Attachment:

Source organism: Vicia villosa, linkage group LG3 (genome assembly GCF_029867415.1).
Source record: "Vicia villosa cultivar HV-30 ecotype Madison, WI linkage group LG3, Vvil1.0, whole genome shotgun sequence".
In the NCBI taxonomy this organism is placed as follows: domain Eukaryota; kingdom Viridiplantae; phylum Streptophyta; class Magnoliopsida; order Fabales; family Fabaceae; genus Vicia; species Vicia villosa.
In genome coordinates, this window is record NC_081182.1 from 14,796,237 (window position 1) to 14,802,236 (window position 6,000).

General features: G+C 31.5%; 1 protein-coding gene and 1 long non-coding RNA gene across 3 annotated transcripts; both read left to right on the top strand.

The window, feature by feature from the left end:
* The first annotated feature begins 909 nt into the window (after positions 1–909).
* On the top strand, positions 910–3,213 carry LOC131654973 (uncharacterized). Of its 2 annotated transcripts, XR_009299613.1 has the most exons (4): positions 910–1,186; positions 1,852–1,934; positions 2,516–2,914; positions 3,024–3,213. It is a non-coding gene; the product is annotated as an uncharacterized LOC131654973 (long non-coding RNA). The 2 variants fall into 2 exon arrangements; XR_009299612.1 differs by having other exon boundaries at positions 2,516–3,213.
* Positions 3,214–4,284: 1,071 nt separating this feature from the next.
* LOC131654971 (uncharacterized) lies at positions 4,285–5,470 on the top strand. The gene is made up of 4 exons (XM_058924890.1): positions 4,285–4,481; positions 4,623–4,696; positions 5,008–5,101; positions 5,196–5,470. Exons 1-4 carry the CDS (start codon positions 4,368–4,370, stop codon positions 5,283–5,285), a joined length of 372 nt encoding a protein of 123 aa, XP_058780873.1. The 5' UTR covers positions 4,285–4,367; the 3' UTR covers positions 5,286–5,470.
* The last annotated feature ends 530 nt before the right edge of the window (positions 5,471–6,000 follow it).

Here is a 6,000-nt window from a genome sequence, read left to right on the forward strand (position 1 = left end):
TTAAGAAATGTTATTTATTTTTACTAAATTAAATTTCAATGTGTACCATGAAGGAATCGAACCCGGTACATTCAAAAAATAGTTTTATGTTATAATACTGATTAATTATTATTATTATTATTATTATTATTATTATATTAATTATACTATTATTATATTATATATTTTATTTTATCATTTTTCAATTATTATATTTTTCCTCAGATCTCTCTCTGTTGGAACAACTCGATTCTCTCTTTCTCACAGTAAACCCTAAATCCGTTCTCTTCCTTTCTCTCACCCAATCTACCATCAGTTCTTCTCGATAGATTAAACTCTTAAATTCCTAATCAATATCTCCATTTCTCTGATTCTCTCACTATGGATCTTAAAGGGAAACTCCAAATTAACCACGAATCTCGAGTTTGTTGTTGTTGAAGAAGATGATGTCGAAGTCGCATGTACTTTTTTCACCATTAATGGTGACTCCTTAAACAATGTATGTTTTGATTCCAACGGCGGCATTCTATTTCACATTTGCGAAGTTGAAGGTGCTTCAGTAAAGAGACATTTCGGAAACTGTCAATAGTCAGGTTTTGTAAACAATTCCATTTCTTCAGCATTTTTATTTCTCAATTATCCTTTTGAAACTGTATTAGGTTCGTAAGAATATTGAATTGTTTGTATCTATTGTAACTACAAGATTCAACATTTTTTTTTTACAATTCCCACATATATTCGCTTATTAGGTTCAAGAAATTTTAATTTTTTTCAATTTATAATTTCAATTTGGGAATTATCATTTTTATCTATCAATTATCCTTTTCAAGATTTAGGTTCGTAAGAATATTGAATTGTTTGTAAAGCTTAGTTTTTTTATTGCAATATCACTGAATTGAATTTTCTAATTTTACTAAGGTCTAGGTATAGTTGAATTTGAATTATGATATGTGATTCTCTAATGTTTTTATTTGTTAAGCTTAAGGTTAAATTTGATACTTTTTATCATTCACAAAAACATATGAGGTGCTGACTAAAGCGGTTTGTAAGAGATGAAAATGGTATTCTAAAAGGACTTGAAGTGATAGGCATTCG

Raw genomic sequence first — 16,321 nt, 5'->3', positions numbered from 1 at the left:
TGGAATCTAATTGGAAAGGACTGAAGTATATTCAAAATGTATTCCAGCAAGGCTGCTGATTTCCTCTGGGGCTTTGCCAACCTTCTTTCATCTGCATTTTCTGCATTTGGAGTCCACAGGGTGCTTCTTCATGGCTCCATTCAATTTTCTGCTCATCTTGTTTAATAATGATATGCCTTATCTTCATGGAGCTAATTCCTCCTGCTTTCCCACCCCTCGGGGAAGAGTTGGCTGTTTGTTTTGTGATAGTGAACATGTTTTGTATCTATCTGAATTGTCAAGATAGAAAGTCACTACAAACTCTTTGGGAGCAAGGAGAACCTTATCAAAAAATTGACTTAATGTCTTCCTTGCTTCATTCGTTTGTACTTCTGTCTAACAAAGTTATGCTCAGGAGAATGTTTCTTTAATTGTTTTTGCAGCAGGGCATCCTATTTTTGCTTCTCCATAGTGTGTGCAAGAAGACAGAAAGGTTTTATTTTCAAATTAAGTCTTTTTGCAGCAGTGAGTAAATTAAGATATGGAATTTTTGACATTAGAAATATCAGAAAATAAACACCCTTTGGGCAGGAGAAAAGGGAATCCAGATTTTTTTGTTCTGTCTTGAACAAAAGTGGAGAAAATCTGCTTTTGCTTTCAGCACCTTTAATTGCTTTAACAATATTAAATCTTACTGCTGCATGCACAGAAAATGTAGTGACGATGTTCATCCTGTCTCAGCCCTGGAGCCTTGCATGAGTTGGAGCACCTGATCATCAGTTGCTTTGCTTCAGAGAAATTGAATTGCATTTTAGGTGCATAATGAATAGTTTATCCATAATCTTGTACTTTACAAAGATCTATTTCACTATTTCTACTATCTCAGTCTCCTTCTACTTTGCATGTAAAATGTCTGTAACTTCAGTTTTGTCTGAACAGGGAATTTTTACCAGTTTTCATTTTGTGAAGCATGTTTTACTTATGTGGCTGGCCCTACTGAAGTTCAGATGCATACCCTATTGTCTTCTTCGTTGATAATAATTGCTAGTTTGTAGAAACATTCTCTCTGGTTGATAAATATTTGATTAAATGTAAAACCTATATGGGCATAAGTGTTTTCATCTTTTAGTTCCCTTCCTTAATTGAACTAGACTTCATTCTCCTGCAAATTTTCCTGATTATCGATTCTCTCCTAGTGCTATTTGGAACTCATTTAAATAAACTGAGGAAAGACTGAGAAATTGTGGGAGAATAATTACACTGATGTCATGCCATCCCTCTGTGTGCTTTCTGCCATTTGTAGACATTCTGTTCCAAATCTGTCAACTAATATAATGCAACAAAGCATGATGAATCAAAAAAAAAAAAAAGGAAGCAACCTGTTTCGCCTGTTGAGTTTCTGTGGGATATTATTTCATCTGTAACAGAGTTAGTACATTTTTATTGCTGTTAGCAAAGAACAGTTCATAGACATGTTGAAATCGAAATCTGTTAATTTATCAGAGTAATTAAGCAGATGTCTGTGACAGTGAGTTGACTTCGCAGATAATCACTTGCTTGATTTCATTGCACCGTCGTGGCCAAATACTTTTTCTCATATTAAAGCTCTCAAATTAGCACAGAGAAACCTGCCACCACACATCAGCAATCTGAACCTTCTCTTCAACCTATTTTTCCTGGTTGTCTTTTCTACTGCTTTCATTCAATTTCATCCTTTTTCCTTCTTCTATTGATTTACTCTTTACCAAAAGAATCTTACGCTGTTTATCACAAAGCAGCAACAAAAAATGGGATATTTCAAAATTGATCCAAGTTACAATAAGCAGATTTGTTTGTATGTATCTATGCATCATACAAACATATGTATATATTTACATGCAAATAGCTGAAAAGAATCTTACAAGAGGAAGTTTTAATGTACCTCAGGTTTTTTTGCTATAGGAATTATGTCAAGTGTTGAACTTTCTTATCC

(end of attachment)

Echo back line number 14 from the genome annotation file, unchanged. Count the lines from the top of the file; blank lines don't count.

Raw genomic sequence first — 16,321 nt, 5'->3', positions numbered from 1 at the left: